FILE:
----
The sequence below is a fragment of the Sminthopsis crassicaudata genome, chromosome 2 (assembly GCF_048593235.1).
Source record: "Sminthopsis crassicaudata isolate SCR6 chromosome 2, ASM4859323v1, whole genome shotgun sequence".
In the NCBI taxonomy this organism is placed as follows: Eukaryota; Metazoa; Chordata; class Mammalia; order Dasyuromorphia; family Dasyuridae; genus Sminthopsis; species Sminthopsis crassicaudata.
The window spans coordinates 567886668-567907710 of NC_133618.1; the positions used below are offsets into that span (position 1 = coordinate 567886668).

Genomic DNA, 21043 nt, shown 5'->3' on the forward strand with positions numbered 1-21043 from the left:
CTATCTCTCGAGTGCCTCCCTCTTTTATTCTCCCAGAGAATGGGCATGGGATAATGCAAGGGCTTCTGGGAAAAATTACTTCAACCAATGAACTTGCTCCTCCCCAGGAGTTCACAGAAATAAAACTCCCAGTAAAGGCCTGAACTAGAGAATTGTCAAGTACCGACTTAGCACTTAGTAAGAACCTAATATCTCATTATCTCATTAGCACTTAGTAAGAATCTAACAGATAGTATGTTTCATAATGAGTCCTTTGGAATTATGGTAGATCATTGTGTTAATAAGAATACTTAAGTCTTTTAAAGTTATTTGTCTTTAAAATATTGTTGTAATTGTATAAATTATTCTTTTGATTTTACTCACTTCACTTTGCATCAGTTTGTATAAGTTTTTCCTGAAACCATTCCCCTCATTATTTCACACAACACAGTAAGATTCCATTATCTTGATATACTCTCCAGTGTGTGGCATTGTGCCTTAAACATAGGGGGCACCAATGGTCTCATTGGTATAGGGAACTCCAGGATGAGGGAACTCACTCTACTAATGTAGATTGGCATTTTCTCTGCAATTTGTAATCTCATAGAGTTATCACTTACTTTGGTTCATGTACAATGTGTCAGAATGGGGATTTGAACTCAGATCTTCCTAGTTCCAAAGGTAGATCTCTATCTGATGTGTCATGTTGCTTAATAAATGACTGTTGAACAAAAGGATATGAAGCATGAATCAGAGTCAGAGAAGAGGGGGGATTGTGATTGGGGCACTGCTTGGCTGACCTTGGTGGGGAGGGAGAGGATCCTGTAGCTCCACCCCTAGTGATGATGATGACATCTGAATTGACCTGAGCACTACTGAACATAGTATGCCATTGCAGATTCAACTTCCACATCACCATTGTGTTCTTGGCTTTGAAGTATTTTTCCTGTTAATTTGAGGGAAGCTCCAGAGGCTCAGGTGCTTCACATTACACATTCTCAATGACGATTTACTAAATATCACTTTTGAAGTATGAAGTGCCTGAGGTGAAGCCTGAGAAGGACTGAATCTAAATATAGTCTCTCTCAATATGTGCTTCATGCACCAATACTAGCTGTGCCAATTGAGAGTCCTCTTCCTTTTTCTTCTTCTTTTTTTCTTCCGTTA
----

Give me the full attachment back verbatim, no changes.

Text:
The sequence below is a fragment of the Sminthopsis crassicaudata genome, chromosome 2 (assembly GCF_048593235.1).
Source record: "Sminthopsis crassicaudata isolate SCR6 chromosome 2, ASM4859323v1, whole genome shotgun sequence".
In the NCBI taxonomy this organism is placed as follows: Eukaryota; Metazoa; Chordata; class Mammalia; order Dasyuromorphia; family Dasyuridae; genus Sminthopsis; species Sminthopsis crassicaudata.
The window spans coordinates 567886668-567907710 of NC_133618.1; the positions used below are offsets into that span (position 1 = coordinate 567886668).

Genomic DNA, 21043 nt, shown 5'->3' on the forward strand with positions numbered 1-21043 from the left:
CTATCTCTCGAGTGCCTCCCTCTTTTATTCTCCCAGAGAATGGGCATGGGATAATGCAAGGGCTTCTGGGAAAAATTACTTCAACCAATGAACTTGCTCCTCCCCAGGAGTTCACAGAAATAAAACTCCCAGTAAAGGCCTGAACTAGAGAATTGTCAAGTACCGACTTAGCACTTAGTAAGAACCTAATATCTCATTATCTCATTAGCACTTAGTAAGAATCTAACAGATAGTATGTTTCATAATGAGTCCTTTGGAATTATGGTAGATCATTGTGTTAATAAGAATACTTAAGTCTTTTAAAGTTATTTGTCTTTAAAATATTGTTGTAATTGTATAAATTATTCTTTTGATTTTACTCACTTCACTTTGCATCAGTTTGTATAAGTTTTTCCTGAAACCATTCCCCTCATTATTTCACACAACACAGTAAGATTCCATTATCTTGATATACTCTCCAGTGTGTGGCATTGTGCCTTAAACATAGGGGGCACCAATGGTCTCATTGGTATAGGGAACTCCAGGATGAGGGAACTCACTCTACTAATGTAGATTGGCATTTTCTCTGCAATTTGTAATCTCATAGAGTTATCACTTACTTTGGTTCATGTACAATGTGTCAGAATGGGGATTTGAACTCAGATCTTCCTAGTTCCAAAGGTAGATCTCTATCTGATGTGTCATGTTGCTTAATAAATGACTGTTGAACAAAAGGATATGAAGCATGAATCAGAGTCAGAGAAGAGGGGGGATTGTGATTGGGGCACTGCTTGGCTGACCTTGGTGGGGAGGGAGAGGATCCTGTAGCTCCACCCCTAGTGATGATGATGACATCTGAATTGACCTGAGCACTACTGAACATAGTATGCCATTGCAGATTCAACTTCCACATCACCATTGTGTTCTTGGCTTTGAAGTATTTTTCCTGTTAATTTGAGGGAAGCTCCAGAGGCTCAGGTGCTTCACATTACACATTCTCAATGACGATTTACTAAATATCACTTTTGAAGTATGAAGTGCCTGAGGTGAAGCCTGAGAAGGACTGAATCTAAATATAGTCTCTCTCAATATGTGCTTCATGCACCAATACTAGCTGTGCCAATTGAGAGTCCTCTTCCTTTTTCTTCTTCTTTTTTTCTTCCGTTA